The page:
Published initially in 2011, CERT-RMM was an achievement that might never have been as the shift in mindset from a technical focus to a business and process focus was slow to take hold.  Ironically, 20 years later, this is the most advocated approach to security in use by organizations today.  Initial reservations around the maturity model orientation of CERT-RMM were founded in the belief that organizations would make declarations of being “secure” because they achieved higher levels of maturity as defined by the model.  In fact, this notion was counter to the entire fabric of CERT-RMM:  that security is a continuous process that never ends and must be constantly improved.  In the face of criticism, the team pressed on, and today with the advent of CMMC (which derives a considerable amount of content from CERT-RMM), the Department of Defense has embraced the security maturity concept in the same way it did when maturity concepts were introduced for software development process improvement.  “It’s interesting to go back to 2001 to when we had a lot of naysayers in the organization that said not only couldn’t this be done, but it shouldn’t be done,” Caralli said. ”But, that’s the research game—stick with your hypothesis, refine and field test, and observe transformations, and measure value.  Today, it’s easy to see the value was there all along.”

The Purpose Behind the Framework

Throughout their time at SEI, Caralli and White understood that developing the CERT-RMM framework was much than a checklist or playbook for companies  to build better security. The goal was much more thorough, and they wanted to create a cultural shift of sorts among technical and process practitioners, as well as to break down the organizational silos that kept security, IT operations, and business continuity from synergistic outcomes. To achieve success, companies needed to continuously revamp all of their processes to improve the management of operational stress.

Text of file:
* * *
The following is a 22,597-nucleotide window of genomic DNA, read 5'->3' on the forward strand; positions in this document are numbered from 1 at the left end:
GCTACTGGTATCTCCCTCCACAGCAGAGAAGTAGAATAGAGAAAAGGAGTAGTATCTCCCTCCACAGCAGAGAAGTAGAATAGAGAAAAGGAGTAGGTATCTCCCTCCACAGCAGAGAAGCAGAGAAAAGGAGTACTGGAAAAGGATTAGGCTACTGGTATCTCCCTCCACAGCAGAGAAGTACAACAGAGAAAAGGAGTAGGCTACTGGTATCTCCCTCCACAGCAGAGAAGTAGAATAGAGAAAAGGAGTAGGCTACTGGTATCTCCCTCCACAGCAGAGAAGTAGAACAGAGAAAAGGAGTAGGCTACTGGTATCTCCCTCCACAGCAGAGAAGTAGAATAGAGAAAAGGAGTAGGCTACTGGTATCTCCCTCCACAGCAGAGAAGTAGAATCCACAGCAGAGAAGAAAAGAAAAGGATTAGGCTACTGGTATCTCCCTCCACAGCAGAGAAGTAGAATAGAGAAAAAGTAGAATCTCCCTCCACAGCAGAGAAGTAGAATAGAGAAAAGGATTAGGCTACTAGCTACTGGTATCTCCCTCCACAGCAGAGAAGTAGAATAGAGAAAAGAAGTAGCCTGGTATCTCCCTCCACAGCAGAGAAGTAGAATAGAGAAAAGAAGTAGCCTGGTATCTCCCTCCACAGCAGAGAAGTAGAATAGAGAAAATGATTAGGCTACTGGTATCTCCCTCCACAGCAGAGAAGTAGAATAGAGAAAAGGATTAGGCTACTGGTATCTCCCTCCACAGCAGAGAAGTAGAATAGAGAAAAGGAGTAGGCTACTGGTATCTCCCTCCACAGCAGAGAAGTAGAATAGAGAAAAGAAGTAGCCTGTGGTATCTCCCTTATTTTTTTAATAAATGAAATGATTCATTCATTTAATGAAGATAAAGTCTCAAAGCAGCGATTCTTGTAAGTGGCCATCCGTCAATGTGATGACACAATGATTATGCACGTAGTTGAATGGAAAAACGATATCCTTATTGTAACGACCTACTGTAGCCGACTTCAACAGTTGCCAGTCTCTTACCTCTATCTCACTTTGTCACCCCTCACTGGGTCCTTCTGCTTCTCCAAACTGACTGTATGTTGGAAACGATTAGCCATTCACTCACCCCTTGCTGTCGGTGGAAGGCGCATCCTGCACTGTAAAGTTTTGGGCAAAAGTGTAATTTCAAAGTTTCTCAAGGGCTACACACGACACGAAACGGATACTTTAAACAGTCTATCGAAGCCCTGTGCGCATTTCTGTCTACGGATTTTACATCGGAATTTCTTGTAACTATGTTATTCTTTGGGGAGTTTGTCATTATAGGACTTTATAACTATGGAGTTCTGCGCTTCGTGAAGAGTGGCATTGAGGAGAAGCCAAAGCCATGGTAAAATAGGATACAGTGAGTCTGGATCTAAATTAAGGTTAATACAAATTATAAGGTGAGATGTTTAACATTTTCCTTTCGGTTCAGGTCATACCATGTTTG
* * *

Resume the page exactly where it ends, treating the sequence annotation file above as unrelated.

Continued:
“I think it took us ten years to convince them, but the real point was that we were defining a continuous process that traverses the organization and never ends,” Caralli said. “We wanted to find ways to get past the typical one and done propensity of many frameworks. We wanted the processes to stick, and we wanted them to become part of the culture. We wanted to inculcate them. And what is a culture after all? It’s a way of doing things. It’s a system of common beliefs and practices, and norms. It has staying power.  That was our goal.”

Developing Security as a Process

One of the biggest things Caralli and White had to think through when trying to make the CERT-RMM framework stick was pushing the idea that security needed to be a process. They were dismayed that the security practices that were common with organizations were ad hoc, poorly defined, and inconsistently adopted. So, they looked to the world they knew for inspiration — software engineering.

One framework that had worked exceptionally well in the software engineering world was the Capability Maturity Model Integration (CMMI), which was launched in 2002 as the successor to the much older CMM. While the core principles of CMMI were translatable, Caralli and White struggled to find a similar metric to define success as was available in the software engineering world: defect reduction.  In CMMI, the reduction of software defects at higher levels of maturity was observable; in security, a relative analog was harder to find.